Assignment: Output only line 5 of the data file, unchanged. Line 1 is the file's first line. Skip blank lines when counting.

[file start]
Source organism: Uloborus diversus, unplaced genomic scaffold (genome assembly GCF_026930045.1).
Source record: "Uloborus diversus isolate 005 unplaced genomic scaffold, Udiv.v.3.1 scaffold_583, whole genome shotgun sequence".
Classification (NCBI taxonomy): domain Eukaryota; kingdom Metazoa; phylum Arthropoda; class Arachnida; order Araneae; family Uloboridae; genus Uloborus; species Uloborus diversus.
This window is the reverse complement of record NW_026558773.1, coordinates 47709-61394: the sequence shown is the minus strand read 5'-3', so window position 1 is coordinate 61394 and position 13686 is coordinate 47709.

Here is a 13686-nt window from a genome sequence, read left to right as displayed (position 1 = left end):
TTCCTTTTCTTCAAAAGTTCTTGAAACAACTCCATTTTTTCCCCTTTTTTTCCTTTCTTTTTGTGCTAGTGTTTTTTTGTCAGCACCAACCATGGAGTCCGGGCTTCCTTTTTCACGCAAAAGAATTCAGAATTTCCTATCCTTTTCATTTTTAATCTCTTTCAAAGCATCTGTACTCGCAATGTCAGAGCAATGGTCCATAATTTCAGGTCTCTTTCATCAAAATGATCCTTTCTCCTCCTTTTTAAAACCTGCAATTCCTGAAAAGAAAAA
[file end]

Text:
Here is a 13686-nt window from a genome sequence, read left to right as displayed (position 1 = left end):